Family camping at Hanmer River, Christmas/New Year 1958. Annual event with often three generations present.
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The Discovery Wall is a large interactive exhibition which allows several people to simultaneously explore images and stories of the history of the people and places of Christchurch. It is viewable on the ground floor of Tūranga, 60 Cathedral Square, Christchurch, New Zealand. Images displayed on the Wall can also be found on the Discovery Wall website.
“You should blog about glamping,” she said. “It’s all the rage now.”
I know I’m not as cutting edge as I might once have been, but it isn’t often I am so completely out of the loop that I don’t even recognise a word. And what a word. Glamping. Ugly as, formed from the unlikely coupling of glamorous and camping.
Glamping is all the rage, and it’s even got as far as New Zealand. But this is not number-eight-wire, she’ll-be-right-mate camping (aka Real Camping), where you do more with less: pitch tents, fend off rising rivers, fumble to drop loos at midnight. Instead Glamping is where you do less (actually nothing at all really, someone else is taking care of all of that) with much much more. Think artfully draped canvas on your luxury tent, G&T’s lurking behind every bamboo screen and gourmet meals created from the animals you have just observed at the waterhole.
The library, of course, has resources on all types of camping:
Good magazine has an article “Glamping for Beginners” in Issue 22. “Check out the luxury trend that’s putting style back into outdoor living.”
So far there is only one book on glamping: Handmade Glamping. Make up your mind, I say. Either it’s homemade and cheap or it’s glamorous and expensive, but don’t expect me to spend my year embroidering my yurt just so I can glamp it up.
So the jury is still out on glamping for me. But one thing is for sure, it will be a low point in my career if two of the least attractive words in the English language these days combine, and I become known as the glamping blogger.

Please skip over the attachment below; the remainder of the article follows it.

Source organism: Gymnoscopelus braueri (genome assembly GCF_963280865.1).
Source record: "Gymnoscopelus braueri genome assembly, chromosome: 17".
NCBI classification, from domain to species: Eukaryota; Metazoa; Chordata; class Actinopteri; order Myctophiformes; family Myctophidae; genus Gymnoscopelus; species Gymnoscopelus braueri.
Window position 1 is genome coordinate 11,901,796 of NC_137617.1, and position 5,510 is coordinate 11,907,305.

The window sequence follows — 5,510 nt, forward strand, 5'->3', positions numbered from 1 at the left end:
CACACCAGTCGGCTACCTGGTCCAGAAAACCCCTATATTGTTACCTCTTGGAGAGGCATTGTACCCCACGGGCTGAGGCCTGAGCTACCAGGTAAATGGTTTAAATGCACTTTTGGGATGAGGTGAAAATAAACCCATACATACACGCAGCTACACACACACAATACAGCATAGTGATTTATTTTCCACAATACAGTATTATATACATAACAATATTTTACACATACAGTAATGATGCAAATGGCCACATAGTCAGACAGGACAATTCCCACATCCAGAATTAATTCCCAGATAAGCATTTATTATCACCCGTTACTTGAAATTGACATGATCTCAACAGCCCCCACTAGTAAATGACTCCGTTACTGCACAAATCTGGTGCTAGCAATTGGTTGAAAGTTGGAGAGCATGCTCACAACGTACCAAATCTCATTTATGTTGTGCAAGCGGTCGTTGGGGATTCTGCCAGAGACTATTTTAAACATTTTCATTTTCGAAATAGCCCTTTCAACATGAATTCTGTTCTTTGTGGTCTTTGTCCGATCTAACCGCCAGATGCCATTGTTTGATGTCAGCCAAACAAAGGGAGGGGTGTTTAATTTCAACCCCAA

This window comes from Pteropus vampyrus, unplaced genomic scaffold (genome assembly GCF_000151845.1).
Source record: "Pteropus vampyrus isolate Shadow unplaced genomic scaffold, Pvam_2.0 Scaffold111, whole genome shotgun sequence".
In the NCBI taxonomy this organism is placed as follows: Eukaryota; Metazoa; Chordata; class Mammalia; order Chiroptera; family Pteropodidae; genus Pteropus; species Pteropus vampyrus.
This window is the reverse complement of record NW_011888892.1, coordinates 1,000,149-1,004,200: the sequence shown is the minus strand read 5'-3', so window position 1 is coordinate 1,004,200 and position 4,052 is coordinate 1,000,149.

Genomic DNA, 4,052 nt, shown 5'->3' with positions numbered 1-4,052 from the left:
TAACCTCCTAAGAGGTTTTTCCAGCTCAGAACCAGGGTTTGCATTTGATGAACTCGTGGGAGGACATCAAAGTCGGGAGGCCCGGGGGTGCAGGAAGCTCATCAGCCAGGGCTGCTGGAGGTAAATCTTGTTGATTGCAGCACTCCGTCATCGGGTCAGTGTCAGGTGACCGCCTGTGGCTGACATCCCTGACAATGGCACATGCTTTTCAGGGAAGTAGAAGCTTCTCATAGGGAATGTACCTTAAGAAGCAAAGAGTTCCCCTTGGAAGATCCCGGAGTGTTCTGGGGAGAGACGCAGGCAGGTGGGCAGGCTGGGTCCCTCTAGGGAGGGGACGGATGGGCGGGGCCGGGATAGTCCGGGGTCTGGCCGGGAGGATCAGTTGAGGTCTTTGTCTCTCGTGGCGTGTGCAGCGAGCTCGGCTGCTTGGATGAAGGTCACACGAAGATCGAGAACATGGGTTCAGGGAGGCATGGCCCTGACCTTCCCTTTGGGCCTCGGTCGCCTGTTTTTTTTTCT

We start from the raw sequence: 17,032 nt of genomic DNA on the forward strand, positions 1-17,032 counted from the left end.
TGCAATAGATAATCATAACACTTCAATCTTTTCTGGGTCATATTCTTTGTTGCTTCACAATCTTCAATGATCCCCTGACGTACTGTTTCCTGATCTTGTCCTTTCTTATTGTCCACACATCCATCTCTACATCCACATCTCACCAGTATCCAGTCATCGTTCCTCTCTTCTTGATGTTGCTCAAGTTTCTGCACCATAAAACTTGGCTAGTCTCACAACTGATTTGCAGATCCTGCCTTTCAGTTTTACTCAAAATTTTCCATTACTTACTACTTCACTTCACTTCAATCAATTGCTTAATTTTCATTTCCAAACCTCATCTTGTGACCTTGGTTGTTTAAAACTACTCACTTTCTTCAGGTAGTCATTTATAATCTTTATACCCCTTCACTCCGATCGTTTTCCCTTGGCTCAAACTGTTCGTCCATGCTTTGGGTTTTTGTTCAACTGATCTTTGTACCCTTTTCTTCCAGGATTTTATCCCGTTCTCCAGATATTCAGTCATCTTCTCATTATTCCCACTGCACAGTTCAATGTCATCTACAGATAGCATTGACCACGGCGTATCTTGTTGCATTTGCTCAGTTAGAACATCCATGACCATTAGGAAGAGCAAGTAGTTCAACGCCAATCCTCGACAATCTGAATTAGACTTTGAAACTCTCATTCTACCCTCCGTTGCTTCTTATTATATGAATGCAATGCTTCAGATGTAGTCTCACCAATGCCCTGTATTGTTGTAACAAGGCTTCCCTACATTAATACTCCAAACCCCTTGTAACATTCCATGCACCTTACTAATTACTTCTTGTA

Each year, along with half of Christchurch, we go up to Golden Bay and over to Totaranui to camp. This year was to be the most wonderful escape from battered old Christchurch, and, although I have the utmost empathy for the people of Golden Bay, I can’t help but feel somewhat selfishly miserable that this destination is now inaccessible due to major road damage.
If like me you have started the search for a new location and are feeling somewhat overwhelmed, then the library website can come to the rescue with various links to websites that may offer some hope.
If we end up in Christchurch, then I will definitely be checking out the Places to go links on The Pulse, and the Christmas is family time page, which is a great source of things to do over the holiday season.
I love camping. However I am not talking the small tent, one burner and a torch variety. Oh no, I like to camp in comfort. I have comfy chairs, a lounger, gas fridge and a lovely big tent which becomes a home away from home.
Summer beach holidays are a classic part of Kiwi family life. Each year we get the obligatory television news interview with campers evacuated from camping grounds or visits to classic camping ground destinations, yet each year more close as land becomes more valuable for development. Families are finding themselves shorter on cash, going back to basics at DOC camp grounds, spending their summer holidays in the same way they would have with their own parents.
Do you remember when camping was a white and green canvas tent with the wind flapping round the poles, water heated over the fire in a thermette, Alison’s camping blog entry shows what it was all about. Christmas dinner was cold mutton ham hung up in a safe under the nearest tree with Edmonds Christmas pud and custard heated over the fire for dessert. Trifle for Boxing Day if you where lucky and Mum managed to get the jelly to set. Cake tins of Christmas cake and shortbread had to be filled to feed the hordes of hungry children who always multiplied at meal times!
Today’s families are no different with a resurgence of families returning to camping holidays at the beach and lakes. Here’s some tips on finding camping destinations for todays families:
It’s starting to feel like that time of year again…
Camping at Goose Bay. 1955.
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